Of snakes, sons and suns
I don’t know what it is about snakes, but I don’t think there’s any middle ground with those slithering varmints — you either love ‘em or you hate ‘em. Folks that handle snakes make feeble attempts to educate the public into knowing which ones are safe to be around and which ones aren’t. What I think is, if you’re close enough to make that determination, it’s too late.
As you might guess, I qualify as a card-carrying member of “the only good snake is a dead snake” club. For you snake lovers, please don’t waste your time trying to convert me. Just keep your beloved snakes at your place, and we’ll all be happy.
Way back when I was young and in the Boy Scouts studying the differences between poisonous and nonpoisonous snakes, I came upon the tale of how an Irish priest cast all the snakes out of Ireland. That’s when I became greatly interested in learning more about the character called Saint Patrick.
You see, as a youngster growing up in rural Georgia, the oldest Protestant son in a family of English heritage, I didn’t know a whole lot about the Irish, or about the Roman Catholic Church. Our little town had Baptist, Methodist, Presbyterian and Episcopalian churches, but no Catholic church. And the phone book, replete with names like Jones and Smith, didn’t have many folks named Finnegan, Mulcahey or O’Reilly listed, either.
As it turns out, Saint Patrick’s expulsion of snakes from Ireland was the stuff of legend. But Patrick was a real person, who had been held captive in Ireland and while in captivity decided his mission was to convert the Irish to Christianity. After escaping back to England, where he studied for fifteen years to ready himself, the priest returned to Ireland to fulfill his mission.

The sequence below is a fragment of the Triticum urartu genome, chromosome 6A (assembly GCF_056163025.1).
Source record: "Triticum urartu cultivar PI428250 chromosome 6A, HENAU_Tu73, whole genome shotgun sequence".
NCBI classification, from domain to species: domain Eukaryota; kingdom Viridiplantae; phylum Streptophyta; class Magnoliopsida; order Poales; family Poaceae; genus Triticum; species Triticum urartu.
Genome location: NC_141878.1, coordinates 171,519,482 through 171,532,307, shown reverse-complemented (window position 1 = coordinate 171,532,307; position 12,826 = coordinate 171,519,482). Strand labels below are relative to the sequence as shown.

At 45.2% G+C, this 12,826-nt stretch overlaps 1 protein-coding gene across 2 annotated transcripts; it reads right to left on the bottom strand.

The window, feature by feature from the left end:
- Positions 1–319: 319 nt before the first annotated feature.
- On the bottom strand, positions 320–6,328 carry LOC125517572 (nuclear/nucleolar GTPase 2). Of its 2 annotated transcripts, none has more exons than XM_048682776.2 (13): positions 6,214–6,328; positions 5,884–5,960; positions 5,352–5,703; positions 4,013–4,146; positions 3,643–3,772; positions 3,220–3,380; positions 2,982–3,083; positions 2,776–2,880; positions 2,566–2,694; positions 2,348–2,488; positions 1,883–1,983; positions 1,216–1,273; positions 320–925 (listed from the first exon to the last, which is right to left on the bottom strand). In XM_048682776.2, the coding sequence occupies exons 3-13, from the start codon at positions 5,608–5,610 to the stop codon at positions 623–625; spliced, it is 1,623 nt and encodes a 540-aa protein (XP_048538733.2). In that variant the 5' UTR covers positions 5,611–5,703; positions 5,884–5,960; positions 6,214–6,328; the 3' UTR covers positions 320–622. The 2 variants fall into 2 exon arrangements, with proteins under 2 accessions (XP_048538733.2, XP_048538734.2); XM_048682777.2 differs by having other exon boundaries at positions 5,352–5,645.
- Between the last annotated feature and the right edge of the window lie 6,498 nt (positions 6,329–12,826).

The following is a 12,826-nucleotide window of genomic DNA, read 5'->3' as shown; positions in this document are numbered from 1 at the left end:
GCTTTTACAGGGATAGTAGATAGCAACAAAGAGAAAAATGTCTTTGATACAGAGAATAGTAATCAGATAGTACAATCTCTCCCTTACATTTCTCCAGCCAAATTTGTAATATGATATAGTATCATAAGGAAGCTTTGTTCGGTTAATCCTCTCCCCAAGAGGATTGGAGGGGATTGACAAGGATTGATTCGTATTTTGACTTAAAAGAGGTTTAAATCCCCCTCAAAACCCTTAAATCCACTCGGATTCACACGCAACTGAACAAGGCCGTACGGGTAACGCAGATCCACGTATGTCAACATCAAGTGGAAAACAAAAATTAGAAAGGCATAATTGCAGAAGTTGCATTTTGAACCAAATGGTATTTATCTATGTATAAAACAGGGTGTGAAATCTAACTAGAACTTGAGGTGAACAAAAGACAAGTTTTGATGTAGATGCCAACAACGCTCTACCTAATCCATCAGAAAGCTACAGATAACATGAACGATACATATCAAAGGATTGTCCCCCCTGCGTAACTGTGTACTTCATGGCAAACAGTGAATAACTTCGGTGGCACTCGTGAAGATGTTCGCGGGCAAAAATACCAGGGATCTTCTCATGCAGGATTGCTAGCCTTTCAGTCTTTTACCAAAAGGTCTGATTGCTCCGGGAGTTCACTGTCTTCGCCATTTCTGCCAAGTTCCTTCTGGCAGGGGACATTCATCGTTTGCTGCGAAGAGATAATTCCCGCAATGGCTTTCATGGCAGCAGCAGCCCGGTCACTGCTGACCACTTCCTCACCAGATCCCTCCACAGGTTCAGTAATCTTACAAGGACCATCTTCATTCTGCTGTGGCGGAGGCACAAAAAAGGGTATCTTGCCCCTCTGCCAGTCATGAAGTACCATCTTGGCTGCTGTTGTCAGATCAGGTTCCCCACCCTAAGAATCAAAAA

One of the shrewdest things Patrick did was to incorporate an ancient symbol of the sun — which the pagans in Ireland worshipped — into the Christian cross. This became today’s familiar Celtic cross. Talk about analogies. The pagans worshipped the sun; the Christians worshipped the Son.
Over time, Patrick became the patron saint of Ireland. And as history unfolded and the Irish immigrated to America, they brought with them some of the grandest celebrations of Saint Patrick’s Day to be found anywhere. Leprechauns appear in parades from coast to coast, four-leaf clovers abound, folks who fail to adhere to “the wearin’ o’ the green” get pinched, and rivers run green for a day from Chicago to Savannah.
And there are no snakes to be found. Cause enough for celebration right there, as far as I’m concerned.
That’d be because along about 1967 or so, two of my good Greene County High School friends picked me up one Saturday night and we went riding around, which is how normal folks had fun, back in the day. Tommy Turner, son of a Greshamville farmer, had borrowed his older brother’s 1965 Mustang, and along with Jackie Perkins — today a Baptist preacher man — we three found ourselves on a county blacktop between Penfield and Union Point, Georgia, whereupon we happened upon the biggest rattlesnake I’d ever seen. After running it over half-adozen times, farm boy Tommy scooped the snake up and put it in the trunk. The plan was to take it to the courthouse and have our picture made holding the 7-foot snake, with 15 rattles; the town paper would run our picture the next week for all to see.
Well, riding in the back seat of that ’65 Mustang, I was fully aware that the only thing between me and the demon in the trunk was a flimsy vinyl seat cover. You can imagine my angst when, arriving at the courthouse and opening the trunk, the supposedly dead rattler was nowhere to be seen. Turns out the nearly dead snake had crawled up under the spare tire before expiring — but when the picture ran in the paper it was Tommy and Jackie holding the snake, with me an arm’s length off to the side.
And speaking of no snakes to be found…
I’m reminded of a lovely lady who was my son’s second grade teacher at Ficquett Elementary School. Although I’ve gotten old, fat and bald, Lynn Carnes is still the pert, petite, sassy, perky, effervescent and charming lady she’s always been. Lynn still lights up a room and makes everybody feel better because she’s there, and she’s still the one every parent would want their kid to have as their teacher.